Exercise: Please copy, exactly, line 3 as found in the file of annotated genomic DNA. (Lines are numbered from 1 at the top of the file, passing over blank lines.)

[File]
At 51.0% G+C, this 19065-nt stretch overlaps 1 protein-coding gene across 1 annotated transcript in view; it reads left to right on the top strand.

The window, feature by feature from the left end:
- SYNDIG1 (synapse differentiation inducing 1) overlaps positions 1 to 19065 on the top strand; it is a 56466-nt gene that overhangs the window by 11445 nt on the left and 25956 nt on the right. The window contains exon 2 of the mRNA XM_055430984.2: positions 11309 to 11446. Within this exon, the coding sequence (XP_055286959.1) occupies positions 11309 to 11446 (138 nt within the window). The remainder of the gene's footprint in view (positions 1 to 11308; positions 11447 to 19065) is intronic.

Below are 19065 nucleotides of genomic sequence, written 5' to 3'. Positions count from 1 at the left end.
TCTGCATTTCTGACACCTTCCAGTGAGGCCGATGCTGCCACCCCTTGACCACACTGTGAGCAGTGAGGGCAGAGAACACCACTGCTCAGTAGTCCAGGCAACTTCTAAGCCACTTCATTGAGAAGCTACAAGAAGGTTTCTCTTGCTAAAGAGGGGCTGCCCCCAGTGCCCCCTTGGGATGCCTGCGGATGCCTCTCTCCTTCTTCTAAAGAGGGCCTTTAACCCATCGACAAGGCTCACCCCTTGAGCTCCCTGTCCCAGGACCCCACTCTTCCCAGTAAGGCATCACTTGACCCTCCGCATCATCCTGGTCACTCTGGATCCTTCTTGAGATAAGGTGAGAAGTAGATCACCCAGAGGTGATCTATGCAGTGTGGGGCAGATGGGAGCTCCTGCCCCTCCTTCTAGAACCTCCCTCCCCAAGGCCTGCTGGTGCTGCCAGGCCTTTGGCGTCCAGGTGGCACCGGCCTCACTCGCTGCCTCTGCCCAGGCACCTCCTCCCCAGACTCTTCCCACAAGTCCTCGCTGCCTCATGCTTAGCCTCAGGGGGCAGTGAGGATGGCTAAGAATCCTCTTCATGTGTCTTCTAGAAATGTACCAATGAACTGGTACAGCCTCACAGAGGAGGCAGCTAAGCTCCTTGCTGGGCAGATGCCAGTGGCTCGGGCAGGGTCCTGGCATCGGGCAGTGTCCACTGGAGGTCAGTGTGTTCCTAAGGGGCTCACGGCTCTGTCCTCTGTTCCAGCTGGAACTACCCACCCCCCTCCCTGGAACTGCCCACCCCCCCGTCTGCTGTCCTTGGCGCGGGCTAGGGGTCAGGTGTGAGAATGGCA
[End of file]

- SYNDIG1 (synapse differentiation inducing 1) overlaps positions 1 to 19065 on the top strand; it is a 56466-nt gene that overhangs the window by 11445 nt on the left and 25956 nt on the right. The window contains exon 2 of the mRNA XM_055430984.2: positions 11309 to 11446. Within this exon, the coding sequence (XP_055286959.1) occupies positions 11309 to 11446 (138 nt within the window). The remainder of the gene's footprint in view (positions 1 to 11308; positions 11447 to 19065) is intronic.